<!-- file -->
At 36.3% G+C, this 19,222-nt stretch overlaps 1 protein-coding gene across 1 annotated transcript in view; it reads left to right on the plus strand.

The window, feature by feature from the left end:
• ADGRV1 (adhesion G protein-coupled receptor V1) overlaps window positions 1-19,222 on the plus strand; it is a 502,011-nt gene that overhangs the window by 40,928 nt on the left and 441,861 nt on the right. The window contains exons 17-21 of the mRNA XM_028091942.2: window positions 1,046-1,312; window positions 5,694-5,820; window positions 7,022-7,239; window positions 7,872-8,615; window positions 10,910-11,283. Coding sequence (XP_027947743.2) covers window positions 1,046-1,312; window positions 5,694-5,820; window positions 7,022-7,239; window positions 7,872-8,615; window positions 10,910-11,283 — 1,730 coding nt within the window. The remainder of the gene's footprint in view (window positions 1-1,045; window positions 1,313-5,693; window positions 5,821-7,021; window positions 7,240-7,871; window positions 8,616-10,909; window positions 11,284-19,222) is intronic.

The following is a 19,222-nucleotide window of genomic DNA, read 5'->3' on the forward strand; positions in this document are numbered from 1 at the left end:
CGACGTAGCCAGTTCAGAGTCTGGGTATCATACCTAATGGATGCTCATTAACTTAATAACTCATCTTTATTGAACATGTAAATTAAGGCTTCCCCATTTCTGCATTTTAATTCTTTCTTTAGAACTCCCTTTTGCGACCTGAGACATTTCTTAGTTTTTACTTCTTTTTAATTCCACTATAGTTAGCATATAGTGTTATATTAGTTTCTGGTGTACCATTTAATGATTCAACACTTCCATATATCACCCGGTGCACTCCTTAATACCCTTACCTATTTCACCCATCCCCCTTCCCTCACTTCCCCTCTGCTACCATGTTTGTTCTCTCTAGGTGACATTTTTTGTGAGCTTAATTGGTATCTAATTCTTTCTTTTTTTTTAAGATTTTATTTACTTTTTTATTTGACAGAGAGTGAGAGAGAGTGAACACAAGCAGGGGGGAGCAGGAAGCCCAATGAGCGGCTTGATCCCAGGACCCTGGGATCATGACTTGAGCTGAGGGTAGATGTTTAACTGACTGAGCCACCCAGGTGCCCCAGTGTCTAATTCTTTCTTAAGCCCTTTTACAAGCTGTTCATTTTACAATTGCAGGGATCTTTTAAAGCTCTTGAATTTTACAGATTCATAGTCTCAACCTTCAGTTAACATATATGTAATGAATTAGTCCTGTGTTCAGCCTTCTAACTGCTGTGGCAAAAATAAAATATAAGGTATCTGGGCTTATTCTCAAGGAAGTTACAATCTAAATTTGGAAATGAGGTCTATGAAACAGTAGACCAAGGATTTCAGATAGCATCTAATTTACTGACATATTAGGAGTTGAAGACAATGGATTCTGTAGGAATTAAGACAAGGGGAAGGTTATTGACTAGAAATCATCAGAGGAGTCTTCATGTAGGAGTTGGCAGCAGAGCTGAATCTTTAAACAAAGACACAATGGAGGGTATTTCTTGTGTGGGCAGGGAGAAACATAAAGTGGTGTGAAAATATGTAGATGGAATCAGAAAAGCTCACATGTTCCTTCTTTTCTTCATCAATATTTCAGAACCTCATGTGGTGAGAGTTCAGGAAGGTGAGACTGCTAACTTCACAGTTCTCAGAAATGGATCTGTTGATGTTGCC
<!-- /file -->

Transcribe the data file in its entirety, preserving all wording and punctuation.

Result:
At 36.3% G+C, this 19,222-nt stretch overlaps 1 protein-coding gene across 1 annotated transcript in view; it reads left to right on the plus strand.

The window, feature by feature from the left end:
• ADGRV1 (adhesion G protein-coupled receptor V1) overlaps window positions 1-19,222 on the plus strand; it is a 502,011-nt gene that overhangs the window by 40,928 nt on the left and 441,861 nt on the right. The window contains exons 17-21 of the mRNA XM_028091942.2: window positions 1,046-1,312; window positions 5,694-5,820; window positions 7,022-7,239; window positions 7,872-8,615; window positions 10,910-11,283. Coding sequence (XP_027947743.2) covers window positions 1,046-1,312; window positions 5,694-5,820; window positions 7,022-7,239; window positions 7,872-8,615; window positions 10,910-11,283 — 1,730 coding nt within the window. The remainder of the gene's footprint in view (window positions 1-1,045; window positions 1,313-5,693; window positions 5,821-7,021; window positions 7,240-7,871; window positions 8,616-10,909; window positions 11,284-19,222) is intronic.

The following is a 19,222-nucleotide window of genomic DNA, read 5'->3' on the forward strand; positions in this document are numbered from 1 at the left end:
CGACGTAGCCAGTTCAGAGTCTGGGTATCATACCTAATGGATGCTCATTAACTTAATAACTCATCTTTATTGAACATGTAAATTAAGGCTTCCCCATTTCTGCATTTTAATTCTTTCTTTAGAACTCCCTTTTGCGACCTGAGACATTTCTTAGTTTTTACTTCTTTTTAATTCCACTATAGTTAGCATATAGTGTTATATTAGTTTCTGGTGTACCATTTAATGATTCAACACTTCCATATATCACCCGGTGCACTCCTTAATACCCTTACCTATTTCACCCATCCCCCTTCCCTCACTTCCCCTCTGCTACCATGTTTGTTCTCTCTAGGTGACATTTTTTGTGAGCTTAATTGGTATCTAATTCTTTCTTTTTTTTTAAGATTTTATTTACTTTTTTATTTGACAGAGAGTGAGAGAGAGTGAACACAAGCAGGGGGGAGCAGGAAGCCCAATGAGCGGCTTGATCCCAGGACCCTGGGATCATGACTTGAGCTGAGGGTAGATGTTTAACTGACTGAGCCACCCAGGTGCCCCAGTGTCTAATTCTTTCTTAAGCCCTTTTACAAGCTGTTCATTTTACAATTGCAGGGATCTTTTAAAGCTCTTGAATTTTACAGATTCATAGTCTCAACCTTCAGTTAACATATATGTAATGAATTAGTCCTGTGTTCAGCCTTCTAACTGCTGTGGCAAAAATAAAATATAAGGTATCTGGGCTTATTCTCAAGGAAGTTACAATCTAAATTTGGAAATGAGGTCTATGAAACAGTAGACCAAGGATTTCAGATAGCATCTAATTTACTGACATATTAGGAGTTGAAGACAATGGATTCTGTAGGAATTAAGACAAGGGGAAGGTTATTGACTAGAAATCATCAGAGGAGTCTTCATGTAGGAGTTGGCAGCAGAGCTGAATCTTTAAACAAAGACACAATGGAGGGTATTTCTTGTGTGGGCAGGGAGAAACATAAAGTGGTGTGAAAATATGTAGATGGAATCAGAAAAGCTCACATGTTCCTTCTTTTCTTCATCAATATTTCAGAACCTCATGTGGTGAGAGTTCAGGAAGGTGAGACTGCTAACTTCACAGTTCTCAGAAATGGATCTGTTGATGTTGCC